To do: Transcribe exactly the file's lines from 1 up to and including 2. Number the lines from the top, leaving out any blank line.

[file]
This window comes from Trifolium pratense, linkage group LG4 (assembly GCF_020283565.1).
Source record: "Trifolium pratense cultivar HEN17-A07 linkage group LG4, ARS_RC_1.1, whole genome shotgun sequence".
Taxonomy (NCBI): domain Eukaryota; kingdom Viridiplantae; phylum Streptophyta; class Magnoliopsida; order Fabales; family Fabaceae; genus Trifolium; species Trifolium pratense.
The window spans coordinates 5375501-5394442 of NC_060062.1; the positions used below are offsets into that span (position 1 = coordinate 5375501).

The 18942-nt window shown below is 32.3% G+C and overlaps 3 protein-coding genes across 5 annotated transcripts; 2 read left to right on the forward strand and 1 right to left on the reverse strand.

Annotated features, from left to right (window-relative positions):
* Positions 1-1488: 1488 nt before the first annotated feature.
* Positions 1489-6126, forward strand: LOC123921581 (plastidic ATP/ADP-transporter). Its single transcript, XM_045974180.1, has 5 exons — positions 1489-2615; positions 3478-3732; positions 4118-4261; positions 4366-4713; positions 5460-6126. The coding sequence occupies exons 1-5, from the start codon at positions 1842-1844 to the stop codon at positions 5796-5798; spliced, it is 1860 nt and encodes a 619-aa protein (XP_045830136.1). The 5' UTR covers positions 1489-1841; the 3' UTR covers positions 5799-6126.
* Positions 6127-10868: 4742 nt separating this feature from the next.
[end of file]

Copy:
This window comes from Trifolium pratense, linkage group LG4 (assembly GCF_020283565.1).
Source record: "Trifolium pratense cultivar HEN17-A07 linkage group LG4, ARS_RC_1.1, whole genome shotgun sequence".